Red Knot Shorebird Begin Their 9,000 Mile Migration to Florida’s Beaches for the Winter

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Red Knot Shorebird can be seen on Florida's beaches, including the Space Coast

The red knot takes flying south for the winter very seriously. Each year, these small shorebirds migrate as far as 9000 miles from their arctic breeding grounds all the way to the southern tip of South America. (FWC image)

(FWC) – The red knot takes flying south for the winter very seriously. Each year, these small shorebirds migrate as far as 9,000 miles from their arctic breeding grounds all the way to the southern tip of South America.

This time of year, they can be seen on Florida’s beaches, including the Space Coast. Be sure to give them space to rest their tired wings.

Several species of shorebirds and seabirds nest along the beaches of the Atlantic and Gulf coasts of Florida. Habitat loss and degradation associated with coastal development has largely restricted many of these species to stretches of beach within parks and preserves.

This group of birds is particularly sensitive to human disturbance since environmental conditions on beaches are already harsh and unpredictable.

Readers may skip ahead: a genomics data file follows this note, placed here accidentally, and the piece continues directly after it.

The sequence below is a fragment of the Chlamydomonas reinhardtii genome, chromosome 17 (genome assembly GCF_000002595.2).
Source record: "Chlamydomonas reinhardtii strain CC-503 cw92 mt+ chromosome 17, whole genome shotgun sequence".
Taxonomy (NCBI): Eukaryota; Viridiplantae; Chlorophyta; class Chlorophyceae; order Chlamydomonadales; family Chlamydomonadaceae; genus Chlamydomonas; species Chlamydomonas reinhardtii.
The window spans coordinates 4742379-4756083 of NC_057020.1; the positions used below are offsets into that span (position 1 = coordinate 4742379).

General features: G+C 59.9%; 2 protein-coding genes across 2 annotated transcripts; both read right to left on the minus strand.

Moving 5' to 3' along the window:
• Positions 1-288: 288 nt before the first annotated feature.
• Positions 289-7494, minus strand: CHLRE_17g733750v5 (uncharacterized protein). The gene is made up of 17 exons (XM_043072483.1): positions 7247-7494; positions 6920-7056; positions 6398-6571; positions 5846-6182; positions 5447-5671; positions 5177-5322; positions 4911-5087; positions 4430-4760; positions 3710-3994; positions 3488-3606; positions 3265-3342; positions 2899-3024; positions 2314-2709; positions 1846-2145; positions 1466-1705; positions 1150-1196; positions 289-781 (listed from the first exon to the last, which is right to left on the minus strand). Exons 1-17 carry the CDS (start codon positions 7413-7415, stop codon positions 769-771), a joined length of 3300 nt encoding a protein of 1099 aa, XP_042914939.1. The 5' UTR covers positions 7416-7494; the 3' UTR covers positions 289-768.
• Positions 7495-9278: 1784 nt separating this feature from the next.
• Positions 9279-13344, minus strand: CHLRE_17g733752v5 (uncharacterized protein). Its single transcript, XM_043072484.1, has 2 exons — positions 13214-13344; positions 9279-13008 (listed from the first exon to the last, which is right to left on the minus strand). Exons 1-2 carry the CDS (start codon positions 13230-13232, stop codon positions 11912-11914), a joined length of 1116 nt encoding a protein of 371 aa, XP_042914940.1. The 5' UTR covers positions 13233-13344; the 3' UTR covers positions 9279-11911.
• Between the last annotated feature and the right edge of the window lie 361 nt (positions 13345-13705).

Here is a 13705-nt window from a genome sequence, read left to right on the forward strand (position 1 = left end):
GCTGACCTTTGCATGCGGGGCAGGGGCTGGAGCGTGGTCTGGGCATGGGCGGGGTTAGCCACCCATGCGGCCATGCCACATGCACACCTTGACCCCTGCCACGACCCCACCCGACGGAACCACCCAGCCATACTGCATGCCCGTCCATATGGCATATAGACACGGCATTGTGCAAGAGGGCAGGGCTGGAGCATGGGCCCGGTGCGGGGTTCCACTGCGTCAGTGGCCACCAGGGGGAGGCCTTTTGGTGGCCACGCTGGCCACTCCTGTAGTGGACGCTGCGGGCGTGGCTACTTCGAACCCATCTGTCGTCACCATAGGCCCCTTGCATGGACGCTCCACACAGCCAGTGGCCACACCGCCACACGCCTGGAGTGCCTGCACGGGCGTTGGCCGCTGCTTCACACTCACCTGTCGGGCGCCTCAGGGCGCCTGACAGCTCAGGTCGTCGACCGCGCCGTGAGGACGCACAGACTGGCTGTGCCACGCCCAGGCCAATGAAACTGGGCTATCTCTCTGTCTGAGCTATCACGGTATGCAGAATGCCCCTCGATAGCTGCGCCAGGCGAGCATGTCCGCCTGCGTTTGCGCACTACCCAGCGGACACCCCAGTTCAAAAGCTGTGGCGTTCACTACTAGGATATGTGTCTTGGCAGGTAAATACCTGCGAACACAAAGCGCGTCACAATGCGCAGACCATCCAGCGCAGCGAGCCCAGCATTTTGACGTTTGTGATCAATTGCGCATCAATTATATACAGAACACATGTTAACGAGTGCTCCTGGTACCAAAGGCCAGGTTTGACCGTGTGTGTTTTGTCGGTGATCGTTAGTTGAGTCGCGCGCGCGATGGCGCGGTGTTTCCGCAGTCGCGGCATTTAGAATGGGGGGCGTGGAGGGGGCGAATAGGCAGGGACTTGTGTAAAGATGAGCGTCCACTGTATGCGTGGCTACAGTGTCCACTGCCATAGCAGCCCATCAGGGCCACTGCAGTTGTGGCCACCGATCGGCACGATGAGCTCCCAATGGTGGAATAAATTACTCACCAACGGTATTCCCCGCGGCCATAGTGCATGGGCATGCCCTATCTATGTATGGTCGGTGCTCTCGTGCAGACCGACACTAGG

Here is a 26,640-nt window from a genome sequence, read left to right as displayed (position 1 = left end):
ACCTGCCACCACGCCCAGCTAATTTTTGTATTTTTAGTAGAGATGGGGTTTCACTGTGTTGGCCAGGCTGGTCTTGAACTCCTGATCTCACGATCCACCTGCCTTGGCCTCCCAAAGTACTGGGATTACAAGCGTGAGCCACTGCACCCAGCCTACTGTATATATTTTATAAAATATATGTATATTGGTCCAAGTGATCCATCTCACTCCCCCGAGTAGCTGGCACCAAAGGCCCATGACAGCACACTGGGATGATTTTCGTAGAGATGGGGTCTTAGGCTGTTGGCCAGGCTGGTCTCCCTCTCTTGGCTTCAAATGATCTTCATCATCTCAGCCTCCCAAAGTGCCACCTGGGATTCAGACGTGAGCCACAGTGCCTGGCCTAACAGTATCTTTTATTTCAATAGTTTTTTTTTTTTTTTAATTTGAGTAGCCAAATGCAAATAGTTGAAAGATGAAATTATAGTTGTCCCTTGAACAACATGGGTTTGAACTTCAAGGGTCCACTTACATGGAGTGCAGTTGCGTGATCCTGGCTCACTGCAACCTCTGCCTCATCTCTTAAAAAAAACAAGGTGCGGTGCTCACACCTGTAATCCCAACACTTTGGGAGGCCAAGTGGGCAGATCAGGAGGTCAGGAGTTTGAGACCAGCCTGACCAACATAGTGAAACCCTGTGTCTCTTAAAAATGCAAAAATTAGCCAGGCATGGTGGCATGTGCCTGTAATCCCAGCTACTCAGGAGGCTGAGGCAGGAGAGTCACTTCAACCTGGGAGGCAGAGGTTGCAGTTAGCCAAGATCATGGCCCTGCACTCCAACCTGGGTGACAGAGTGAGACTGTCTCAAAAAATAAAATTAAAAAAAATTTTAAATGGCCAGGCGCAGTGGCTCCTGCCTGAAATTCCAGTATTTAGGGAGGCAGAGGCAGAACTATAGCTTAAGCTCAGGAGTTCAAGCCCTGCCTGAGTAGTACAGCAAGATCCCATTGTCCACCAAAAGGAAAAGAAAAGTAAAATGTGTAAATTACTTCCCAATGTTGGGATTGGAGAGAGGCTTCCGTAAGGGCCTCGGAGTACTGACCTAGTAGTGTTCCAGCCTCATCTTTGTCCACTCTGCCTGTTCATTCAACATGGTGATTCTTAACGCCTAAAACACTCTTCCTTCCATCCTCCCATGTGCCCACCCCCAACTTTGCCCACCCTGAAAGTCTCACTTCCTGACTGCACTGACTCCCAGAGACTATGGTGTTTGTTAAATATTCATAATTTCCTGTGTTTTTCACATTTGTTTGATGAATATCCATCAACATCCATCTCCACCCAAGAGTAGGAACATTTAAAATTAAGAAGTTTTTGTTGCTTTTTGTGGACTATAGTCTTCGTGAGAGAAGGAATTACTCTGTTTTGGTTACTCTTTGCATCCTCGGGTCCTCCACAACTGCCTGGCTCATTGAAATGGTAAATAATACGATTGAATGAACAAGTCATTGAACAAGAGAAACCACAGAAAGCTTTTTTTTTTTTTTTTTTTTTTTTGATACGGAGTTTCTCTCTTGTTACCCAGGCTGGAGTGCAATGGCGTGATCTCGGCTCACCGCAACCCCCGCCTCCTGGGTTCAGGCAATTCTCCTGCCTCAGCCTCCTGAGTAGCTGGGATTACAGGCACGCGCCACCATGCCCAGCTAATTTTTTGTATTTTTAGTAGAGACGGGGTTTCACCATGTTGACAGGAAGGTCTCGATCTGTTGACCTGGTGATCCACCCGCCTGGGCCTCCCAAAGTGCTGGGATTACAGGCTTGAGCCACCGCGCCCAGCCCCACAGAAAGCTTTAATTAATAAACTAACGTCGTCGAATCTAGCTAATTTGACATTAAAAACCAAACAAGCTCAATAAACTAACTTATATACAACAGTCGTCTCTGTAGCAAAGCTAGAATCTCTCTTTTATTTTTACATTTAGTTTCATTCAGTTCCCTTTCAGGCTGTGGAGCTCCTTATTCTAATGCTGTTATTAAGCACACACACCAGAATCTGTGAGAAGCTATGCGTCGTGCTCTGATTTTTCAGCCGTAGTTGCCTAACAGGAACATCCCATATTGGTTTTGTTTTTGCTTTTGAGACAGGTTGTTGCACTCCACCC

For example, one dog passing near a colony of nesting seabirds can cause all the birds to panic and subsequently leave their nests dangerously exposed to the hot boiling sun.

How you can help protect beach-nesting birds:

Never enter areas posted with shorebird/seabird signs.

Avoid driving on or beyond the upper beach.

Drive slow enough to avoid running over chicks.

Keep dogs on a leash and away from areas where birds may be nesting.

Keep cats indoors and do not feed stray cats.

Properly dispose of trash to keep predators away.

Do not fly kites near areas where birds may be nesting.

When birds are aggravated, you are too close.

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